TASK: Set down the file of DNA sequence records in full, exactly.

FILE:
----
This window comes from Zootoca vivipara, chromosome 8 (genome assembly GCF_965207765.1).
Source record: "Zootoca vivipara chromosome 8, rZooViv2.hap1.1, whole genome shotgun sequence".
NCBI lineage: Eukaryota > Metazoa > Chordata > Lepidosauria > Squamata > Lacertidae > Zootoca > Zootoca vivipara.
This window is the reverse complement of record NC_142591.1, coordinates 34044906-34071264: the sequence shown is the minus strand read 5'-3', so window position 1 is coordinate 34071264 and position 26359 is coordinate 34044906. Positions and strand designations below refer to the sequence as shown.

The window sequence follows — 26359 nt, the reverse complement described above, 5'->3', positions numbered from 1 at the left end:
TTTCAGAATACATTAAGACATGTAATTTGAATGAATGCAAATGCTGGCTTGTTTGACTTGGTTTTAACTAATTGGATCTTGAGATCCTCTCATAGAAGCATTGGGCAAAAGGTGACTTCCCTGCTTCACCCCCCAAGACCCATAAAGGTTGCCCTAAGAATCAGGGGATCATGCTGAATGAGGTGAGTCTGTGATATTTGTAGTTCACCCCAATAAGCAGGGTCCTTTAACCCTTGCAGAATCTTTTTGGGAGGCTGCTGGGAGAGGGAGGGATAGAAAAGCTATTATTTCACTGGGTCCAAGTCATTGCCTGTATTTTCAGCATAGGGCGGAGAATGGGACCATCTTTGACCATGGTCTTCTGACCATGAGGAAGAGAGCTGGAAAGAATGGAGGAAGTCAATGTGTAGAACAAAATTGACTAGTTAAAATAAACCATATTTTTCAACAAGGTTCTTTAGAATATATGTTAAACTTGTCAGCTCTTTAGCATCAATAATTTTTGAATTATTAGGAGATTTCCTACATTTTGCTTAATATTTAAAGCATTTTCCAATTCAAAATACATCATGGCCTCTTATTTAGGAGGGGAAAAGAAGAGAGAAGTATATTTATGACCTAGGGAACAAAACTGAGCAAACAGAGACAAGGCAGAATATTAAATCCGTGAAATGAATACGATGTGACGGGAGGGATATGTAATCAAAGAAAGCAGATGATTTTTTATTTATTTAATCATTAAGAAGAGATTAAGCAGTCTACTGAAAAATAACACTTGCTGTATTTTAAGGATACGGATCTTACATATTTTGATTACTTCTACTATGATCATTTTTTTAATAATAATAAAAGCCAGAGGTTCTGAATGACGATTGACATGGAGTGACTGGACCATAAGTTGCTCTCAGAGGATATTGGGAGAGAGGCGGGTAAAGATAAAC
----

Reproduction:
This window comes from Zootoca vivipara, chromosome 8 (genome assembly GCF_965207765.1).
Source record: "Zootoca vivipara chromosome 8, rZooViv2.hap1.1, whole genome shotgun sequence".
NCBI lineage: Eukaryota > Metazoa > Chordata > Lepidosauria > Squamata > Lacertidae > Zootoca > Zootoca vivipara.
This window is the reverse complement of record NC_142591.1, coordinates 34044906-34071264: the sequence shown is the minus strand read 5'-3', so window position 1 is coordinate 34071264 and position 26359 is coordinate 34044906. Positions and strand designations below refer to the sequence as shown.

The window sequence follows — 26359 nt, the reverse complement described above, 5'->3', positions numbered from 1 at the left end:
TTTCAGAATACATTAAGACATGTAATTTGAATGAATGCAAATGCTGGCTTGTTTGACTTGGTTTTAACTAATTGGATCTTGAGATCCTCTCATAGAAGCATTGGGCAAAAGGTGACTTCCCTGCTTCACCCCCCAAGACCCATAAAGGTTGCCCTAAGAATCAGGGGATCATGCTGAATGAGGTGAGTCTGTGATATTTGTAGTTCACCCCAATAAGCAGGGTCCTTTAACCCTTGCAGAATCTTTTTGGGAGGCTGCTGGGAGAGGGAGGGATAGAAAAGCTATTATTTCACTGGGTCCAAGTCATTGCCTGTATTTTCAGCATAGGGCGGAGAATGGGACCATCTTTGACCATGGTCTTCTGACCATGAGGAAGAGAGCTGGAAAGAATGGAGGAAGTCAATGTGTAGAACAAAATTGACTAGTTAAAATAAACCATATTTTTCAACAAGGTTCTTTAGAATATATGTTAAACTTGTCAGCTCTTTAGCATCAATAATTTTTGAATTATTAGGAGATTTCCTACATTTTGCTTAATATTTAAAGCATTTTCCAATTCAAAATACATCATGGCCTCTTATTTAGGAGGGGAAAAGAAGAGAGAAGTATATTTATGACCTAGGGAACAAAACTGAGCAAACAGAGACAAGGCAGAATATTAAATCCGTGAAATGAATACGATGTGACGGGAGGGATATGTAATCAAAGAAAGCAGATGATTTTTTATTTATTTAATCATTAAGAAGAGATTAAGCAGTCTACTGAAAAATAACACTTGCTGTATTTTAAGGATACGGATCTTACATATTTTGATTACTTCTACTATGATCATTTTTTTAATAATAATAAAAGCCAGAGGTTCTGAATGACGATTGACATGGAGTGACTGGACCATAAGTTGCTCTCAGAGGATATTGGGAGAGAGGCGGGTAAAGATAAAC